By George Riley, Managing Director
Public Water Now
As many agencies and interests hammer way at agreements for a new water supply, Cal Am is hammering away at sealing its plan for its desal location. Cal Am is heavily committed to slant wells at the CEMEX site, the sand mining operation on Highway 1 north of Marina.
This is the heart of Cal Am’s supply project – slant wells to draw ocean water from beneath the sandy bottom. A subsurface intake will cause minimum interference or damage to marine organisms. This is a good argument, and is encouraged by several state agencies as well.
But for Cal Am to ride the environmental argument is disingenuous at best, after the damage it caused on the Carmel River. Beyond this one good argument, there are serious and deeply troubling unresolved risks and costs.
- Cal Am has no water rights for desal. There are legal commitments to extensive data collection and analysis that can take 2-3 years. It appears that Cal Am will use the data and the local crisis situation to justify an argument for a “physical solution” (the idea that practical considerations might bypass existing law). However the State Supreme Court disavowed the physical solution argument in a 2000 decision. Will Cal Am challenge that decision and add litigation costs and delay?
- Slant wells for potable desal are not operational anywhere in the United States. Cal Am has claimed in a recent report that they are in use in Europe, but it has failed to identify them. There is one extensive test site in Orange County with 14 years of effort and test data, but it is not operational.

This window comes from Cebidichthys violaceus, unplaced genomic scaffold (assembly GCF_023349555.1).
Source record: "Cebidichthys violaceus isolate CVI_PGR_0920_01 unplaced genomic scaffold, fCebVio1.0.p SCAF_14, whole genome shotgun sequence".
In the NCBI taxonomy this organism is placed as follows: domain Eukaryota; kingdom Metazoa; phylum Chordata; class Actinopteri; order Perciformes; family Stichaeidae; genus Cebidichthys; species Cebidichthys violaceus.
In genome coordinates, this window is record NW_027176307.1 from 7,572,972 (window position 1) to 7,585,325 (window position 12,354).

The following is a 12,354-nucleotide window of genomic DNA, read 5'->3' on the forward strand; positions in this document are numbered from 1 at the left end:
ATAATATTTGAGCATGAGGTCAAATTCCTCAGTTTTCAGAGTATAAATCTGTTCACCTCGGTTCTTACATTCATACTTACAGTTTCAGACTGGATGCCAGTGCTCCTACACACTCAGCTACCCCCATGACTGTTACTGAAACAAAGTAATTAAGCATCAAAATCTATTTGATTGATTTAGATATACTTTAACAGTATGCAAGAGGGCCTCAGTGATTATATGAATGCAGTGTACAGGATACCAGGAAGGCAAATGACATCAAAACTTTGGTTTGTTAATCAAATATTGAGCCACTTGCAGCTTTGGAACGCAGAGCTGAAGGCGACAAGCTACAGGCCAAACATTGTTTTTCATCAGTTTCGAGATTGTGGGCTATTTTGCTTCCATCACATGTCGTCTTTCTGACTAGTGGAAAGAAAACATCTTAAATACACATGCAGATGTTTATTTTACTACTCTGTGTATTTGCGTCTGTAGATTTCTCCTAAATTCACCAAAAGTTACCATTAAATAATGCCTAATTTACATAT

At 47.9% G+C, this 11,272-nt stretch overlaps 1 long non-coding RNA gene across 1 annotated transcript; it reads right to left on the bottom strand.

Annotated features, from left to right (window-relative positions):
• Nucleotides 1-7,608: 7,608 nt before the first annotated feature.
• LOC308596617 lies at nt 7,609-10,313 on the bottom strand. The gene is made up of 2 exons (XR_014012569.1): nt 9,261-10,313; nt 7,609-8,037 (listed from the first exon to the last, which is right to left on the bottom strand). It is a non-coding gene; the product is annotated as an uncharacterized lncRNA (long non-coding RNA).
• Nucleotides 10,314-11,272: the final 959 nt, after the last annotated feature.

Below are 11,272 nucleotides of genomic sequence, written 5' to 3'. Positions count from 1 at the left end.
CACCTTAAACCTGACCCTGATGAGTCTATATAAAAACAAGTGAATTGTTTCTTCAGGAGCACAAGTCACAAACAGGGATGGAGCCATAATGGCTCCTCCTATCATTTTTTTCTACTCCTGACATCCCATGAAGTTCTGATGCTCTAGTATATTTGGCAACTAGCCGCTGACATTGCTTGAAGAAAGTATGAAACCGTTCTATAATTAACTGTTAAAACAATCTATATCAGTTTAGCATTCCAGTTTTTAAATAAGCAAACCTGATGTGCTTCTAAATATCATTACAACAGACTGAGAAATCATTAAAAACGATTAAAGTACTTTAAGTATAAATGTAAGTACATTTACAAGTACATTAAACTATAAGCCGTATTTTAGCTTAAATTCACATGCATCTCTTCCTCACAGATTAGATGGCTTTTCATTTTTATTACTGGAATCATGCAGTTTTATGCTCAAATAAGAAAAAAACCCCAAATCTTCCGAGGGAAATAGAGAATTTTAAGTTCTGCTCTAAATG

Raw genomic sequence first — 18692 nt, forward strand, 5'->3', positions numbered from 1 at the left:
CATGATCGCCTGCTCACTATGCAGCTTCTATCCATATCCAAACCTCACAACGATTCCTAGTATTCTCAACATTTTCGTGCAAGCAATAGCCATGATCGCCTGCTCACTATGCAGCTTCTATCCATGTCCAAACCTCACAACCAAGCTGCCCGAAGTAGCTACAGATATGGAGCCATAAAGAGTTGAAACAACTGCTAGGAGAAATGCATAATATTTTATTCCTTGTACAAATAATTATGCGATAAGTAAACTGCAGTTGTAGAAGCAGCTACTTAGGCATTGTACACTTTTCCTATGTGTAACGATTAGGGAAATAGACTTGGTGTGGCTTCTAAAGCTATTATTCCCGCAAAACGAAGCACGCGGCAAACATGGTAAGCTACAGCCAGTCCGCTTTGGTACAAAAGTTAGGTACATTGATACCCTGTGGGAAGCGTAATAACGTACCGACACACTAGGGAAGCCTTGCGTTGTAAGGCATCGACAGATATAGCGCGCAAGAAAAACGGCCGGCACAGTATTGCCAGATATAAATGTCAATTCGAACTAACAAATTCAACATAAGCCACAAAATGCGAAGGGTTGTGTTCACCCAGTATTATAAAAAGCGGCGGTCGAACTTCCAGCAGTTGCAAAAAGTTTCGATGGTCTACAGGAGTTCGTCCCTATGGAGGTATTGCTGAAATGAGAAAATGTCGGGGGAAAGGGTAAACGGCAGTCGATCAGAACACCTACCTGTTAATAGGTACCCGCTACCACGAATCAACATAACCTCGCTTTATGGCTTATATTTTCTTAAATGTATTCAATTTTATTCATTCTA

- Agricultural interests have threatened to sue over any pumping from the Salinas River Basin. To ward off litigation, many parties agreed to extensive 2 to 3 years of data collection and analysis. Early data suggests that the concerns by Salinas Valley interests are valid, and its desire to protect its main aquifer are compromised by slant well plans. But the current schedule for CPUC action is to approve the project before full data analysis is complete. This is illogical, but is consistent with Cal Am pressure to proceed.
- Slant well maintenance and replacement frequency, and their costs, are largely unknown. There is no operational experience for slant wells. They are still experimental. Yet Cal Am expects, and is planning on, our ratepayers to go the distance. Cal Am is using the current crisis to beat the drums for this experiment.
I believe Cal Am did not intend to fail in its prior proposals for a new water supply. But it did fail – 3 times – and sent the bill to ratepayers. Corporate investors paid none of these stranded costs. Ratepayers covered about $32 million so far, and with another $20 million disputed in legal proceedings ($15-18 million with Marina Coast Water District and $3.4 million with the County).
Nor do I think Cal Am intends to fail this time. But the type and severity of current risks to slant wells make it a distinct possibility. But Cal Am’s commitment to succeed this time is higher than ever.
Obviously there is an urgent need. But why this slant well solution over any and all other options? Cal Am has been in the driver’s seat from the beginning, and is pushing ahead despite the inability to adequately answer the troubling risks. I think I now know why. Tuck ins.